• First off, thank you so much for teaching me! I know this site isn’t perfect, but with time I am hoping I can fine tune it. You make some great points and I would have to agree that the boat analogy isn’t the best and should be replaced. I love the analogy to the broom stick though as that certainly applies. On the link you provided (thank you!), it does state that an object with a high-center of gravity is only more stable when moving, not at slower speeds or when stationary. With balance bikes, getting kids past the stationary phase is the hardest part about learning to balance and ride. As a result, I believe it is better for a bike to have a lower center-of-gravity when they are learning to ride as it will be easier for them to keep the bike up and get started on it. If kids are constantly frustrated trying to keep the bike up, they are going to be less motivated to actually get it to go. This same idea applies to their first pedal bike. A low center-of-gravity is best as they are just learning. Once gets get to 20″ and 24″ bikes, there are so many other aspects to the geometry of a bike that I don’t think the center-or-gravity isn’t as big as a deal, especially since kids are already comfortable riding. Thoughts? I’d love any feedback and am certainly open to it.

      For Opus bikes, I have seen them at several bike shows and they seem great, but with none of our local bike shops carrying their bikes and with Opus not interested (yep, I’ve asked) in having us review one of their bikes, I am really limited. Hopefully that will change with time.

  • Jenny

    Hi there – my almost 3yr old son really wants a bike with pedals for Christmas. He turns 3 in the end of Jan. He’s 37.5″ tall and wears 2t/3t pants and 3t/4t tops. His current inseam is 13.5″ so he’s a bit short on the inseam for a bike right now – I was hoping to get it for his birthday but I want to go ahead and purchase it now in case we give it to him for christmas. WOOM only has pink in stock until Mar – so that counts me out of that one – I was going to go for the Isla – does that sound like a good choice or is there a different bike you would recommend since his inseam is below 15″ – I’m confident that by end of Jan he will be about 14.5 / 15″ inseam. Thank you and great info on the site!!!!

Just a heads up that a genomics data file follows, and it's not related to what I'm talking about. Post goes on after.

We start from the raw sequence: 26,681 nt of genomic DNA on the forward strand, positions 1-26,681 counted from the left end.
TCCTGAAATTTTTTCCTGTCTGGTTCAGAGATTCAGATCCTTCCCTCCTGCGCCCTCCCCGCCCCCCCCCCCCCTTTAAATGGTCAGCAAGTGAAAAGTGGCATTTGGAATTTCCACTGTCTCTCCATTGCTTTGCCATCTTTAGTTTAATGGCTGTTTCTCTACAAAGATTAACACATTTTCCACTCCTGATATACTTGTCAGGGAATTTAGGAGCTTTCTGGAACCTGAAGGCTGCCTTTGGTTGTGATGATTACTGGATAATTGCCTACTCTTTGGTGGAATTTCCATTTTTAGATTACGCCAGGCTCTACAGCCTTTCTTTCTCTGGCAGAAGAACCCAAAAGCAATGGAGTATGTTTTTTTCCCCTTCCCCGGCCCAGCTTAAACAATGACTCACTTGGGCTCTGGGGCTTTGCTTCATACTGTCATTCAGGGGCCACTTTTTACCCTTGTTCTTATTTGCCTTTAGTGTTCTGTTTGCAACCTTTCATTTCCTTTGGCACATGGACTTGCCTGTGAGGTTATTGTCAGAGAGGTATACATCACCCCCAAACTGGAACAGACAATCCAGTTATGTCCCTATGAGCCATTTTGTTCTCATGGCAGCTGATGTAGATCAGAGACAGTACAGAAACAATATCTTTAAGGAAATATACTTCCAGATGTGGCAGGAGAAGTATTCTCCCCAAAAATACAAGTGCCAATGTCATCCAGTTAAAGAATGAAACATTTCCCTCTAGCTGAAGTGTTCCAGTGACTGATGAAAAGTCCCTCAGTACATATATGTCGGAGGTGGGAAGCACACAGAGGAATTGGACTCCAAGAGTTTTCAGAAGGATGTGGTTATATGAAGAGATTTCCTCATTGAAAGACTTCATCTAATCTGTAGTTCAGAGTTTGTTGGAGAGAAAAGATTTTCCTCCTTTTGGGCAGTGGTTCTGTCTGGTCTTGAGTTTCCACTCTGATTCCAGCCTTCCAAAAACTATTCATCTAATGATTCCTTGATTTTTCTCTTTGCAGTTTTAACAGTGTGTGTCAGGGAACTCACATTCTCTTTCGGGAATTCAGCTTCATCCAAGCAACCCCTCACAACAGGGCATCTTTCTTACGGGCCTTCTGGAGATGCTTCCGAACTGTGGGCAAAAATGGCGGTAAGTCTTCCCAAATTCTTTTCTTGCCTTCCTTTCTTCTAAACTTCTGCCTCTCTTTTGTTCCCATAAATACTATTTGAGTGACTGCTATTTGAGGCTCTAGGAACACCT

• Glad to help! Being in 2T/3T pants, the Islabike will certainly fit him now and it is a great bike! The one downside of the Rothan is that like the WOOM, it is small. This is great for littles one (the Rothan is still my petite boy’s bike of choice), but kids are in 5T pants, they are too small for the bike. So, if you live in an area where he won’t be able to ride for a large portion of the year, I would look into a slightly larger bike such as the Yedoo Too Too. If he will be able to ride year round, then I would go with the Islabikes.

  • Jenny

    eek just ordered a cleary bike – considering his inseam was small – we are ok having to buy another one in a year if need be. isla was top choice or woom2 – but i think he’s too small.

    • No worries, he’ll do fine! You checked his inseams which is the most important thing :)!

  • Kiara

    Hi there – Im looking for a great option for my petite 18 month old. He is wearing size 0 pants, 1 top. I’m really lost at what to get him. i love the first bike I’m considering just buying and waiting for him to grow into it, or we have the cruzee in australia which seems to be great but i love the safety and look of the first bike. What are your recommendations? 🙂

    • Kiara

      Oh also we have the byK balance bike 200 and a few other options in Australia. 🙂

      • For little guys, the Cruzee is going to be your best choice to get started. It is small, lightweight and very easy for the little ones to maneuver around. The FirstBIKE is a great bike, but it won’t fit him until he is comfortably in 24 months pants (with a lowering kit). Even with the kit, he is going to need some help to get on and off the bike at first. While the Cruzee doesn’t have air tires and a hand brake like the FirstBIKE, for little ones, it works just fine. In a year or two, when he is zooming around on the Cruzee, you can then decide to upgrade to a bike with air tires and brake.

  • Alisa